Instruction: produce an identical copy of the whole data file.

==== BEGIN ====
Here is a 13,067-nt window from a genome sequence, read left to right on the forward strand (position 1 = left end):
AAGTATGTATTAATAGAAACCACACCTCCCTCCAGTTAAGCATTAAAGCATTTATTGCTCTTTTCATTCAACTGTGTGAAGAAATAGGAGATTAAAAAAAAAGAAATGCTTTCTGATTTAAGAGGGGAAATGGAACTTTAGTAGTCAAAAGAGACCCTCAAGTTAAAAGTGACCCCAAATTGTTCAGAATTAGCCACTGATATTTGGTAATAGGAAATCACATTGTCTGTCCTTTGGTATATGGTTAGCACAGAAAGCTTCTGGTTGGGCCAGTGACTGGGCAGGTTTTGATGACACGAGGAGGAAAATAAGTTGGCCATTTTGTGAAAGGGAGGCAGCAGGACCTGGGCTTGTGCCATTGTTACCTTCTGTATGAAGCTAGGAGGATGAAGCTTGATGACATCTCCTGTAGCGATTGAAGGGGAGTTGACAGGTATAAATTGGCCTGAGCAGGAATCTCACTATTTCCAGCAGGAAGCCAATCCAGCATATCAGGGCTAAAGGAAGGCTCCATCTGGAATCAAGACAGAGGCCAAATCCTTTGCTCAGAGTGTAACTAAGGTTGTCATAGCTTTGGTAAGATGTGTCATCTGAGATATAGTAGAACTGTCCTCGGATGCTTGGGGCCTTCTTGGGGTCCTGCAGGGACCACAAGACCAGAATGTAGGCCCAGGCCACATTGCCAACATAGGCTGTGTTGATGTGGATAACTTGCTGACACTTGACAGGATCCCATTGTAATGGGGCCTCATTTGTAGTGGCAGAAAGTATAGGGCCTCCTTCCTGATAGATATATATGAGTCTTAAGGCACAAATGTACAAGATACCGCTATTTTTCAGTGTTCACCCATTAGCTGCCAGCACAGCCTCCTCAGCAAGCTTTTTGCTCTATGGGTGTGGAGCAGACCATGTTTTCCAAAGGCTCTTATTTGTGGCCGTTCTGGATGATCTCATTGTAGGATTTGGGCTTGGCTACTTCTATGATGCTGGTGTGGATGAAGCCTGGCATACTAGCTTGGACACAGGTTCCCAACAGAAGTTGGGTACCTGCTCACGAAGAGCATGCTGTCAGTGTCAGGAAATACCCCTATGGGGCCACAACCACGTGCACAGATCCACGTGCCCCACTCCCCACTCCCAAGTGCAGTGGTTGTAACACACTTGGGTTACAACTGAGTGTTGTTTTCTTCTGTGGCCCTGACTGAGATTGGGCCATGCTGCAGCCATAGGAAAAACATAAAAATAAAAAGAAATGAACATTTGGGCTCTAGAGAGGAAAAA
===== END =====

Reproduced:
Here is a 13,067-nt window from a genome sequence, read left to right on the forward strand (position 1 = left end):
AAGTATGTATTAATAGAAACCACACCTCCCTCCAGTTAAGCATTAAAGCATTTATTGCTCTTTTCATTCAACTGTGTGAAGAAATAGGAGATTAAAAAAAAAGAAATGCTTTCTGATTTAAGAGGGGAAATGGAACTTTAGTAGTCAAAAGAGACCCTCAAGTTAAAAGTGACCCCAAATTGTTCAGAATTAGCCACTGATATTTGGTAATAGGAAATCACATTGTCTGTCCTTTGGTATATGGTTAGCACAGAAAGCTTCTGGTTGGGCCAGTGACTGGGCAGGTTTTGATGACACGAGGAGGAAAATAAGTTGGCCATTTTGTGAAAGGGAGGCAGCAGGACCTGGGCTTGTGCCATTGTTACCTTCTGTATGAAGCTAGGAGGATGAAGCTTGATGACATCTCCTGTAGCGATTGAAGGGGAGTTGACAGGTATAAATTGGCCTGAGCAGGAATCTCACTATTTCCAGCAGGAAGCCAATCCAGCATATCAGGGCTAAAGGAAGGCTCCATCTGGAATCAAGACAGAGGCCAAATCCTTTGCTCAGAGTGTAACTAAGGTTGTCATAGCTTTGGTAAGATGTGTCATCTGAGATATAGTAGAACTGTCCTCGGATGCTTGGGGCCTTCTTGGGGTCCTGCAGGGACCACAAGACCAGAATGTAGGCCCAGGCCACATTGCCAACATAGGCTGTGTTGATGTGGATAACTTGCTGACACTTGACAGGATCCCATTGTAATGGGGCCTCATTTGTAGTGGCAGAAAGTATAGGGCCTCCTTCCTGATAGATATATATGAGTCTTAAGGCACAAATGTACAAGATACCGCTATTTTTCAGTGTTCACCCATTAGCTGCCAGCACAGCCTCCTCAGCAAGCTTTTTGCTCTATGGGTGTGGAGCAGACCATGTTTTCCAAAGGCTCTTATTTGTGGCCGTTCTGGATGATCTCATTGTAGGATTTGGGCTTGGCTACTTCTATGATGCTGGTGTGGATGAAGCCTGGCATACTAGCTTGGACACAGGTTCCCAACAGAAGTTGGGTACCTGCTCACGAAGAGCATGCTGTCAGTGTCAGGAAATACCCCTATGGGGCCACAACCACGTGCACAGATCCACGTGCCCCACTCCCCACTCCCAAGTGCAGTGGTTGTAACACACTTGGGTTACAACTGAGTGTTGTTTTCTTCTGTGGCCCTGACTGAGATTGGGCCATGCTGCAGCCATAGGAAAAACATAAAAATAAAAAGAAATGAACATTTGGGCTCTAGAGAGGAAAAA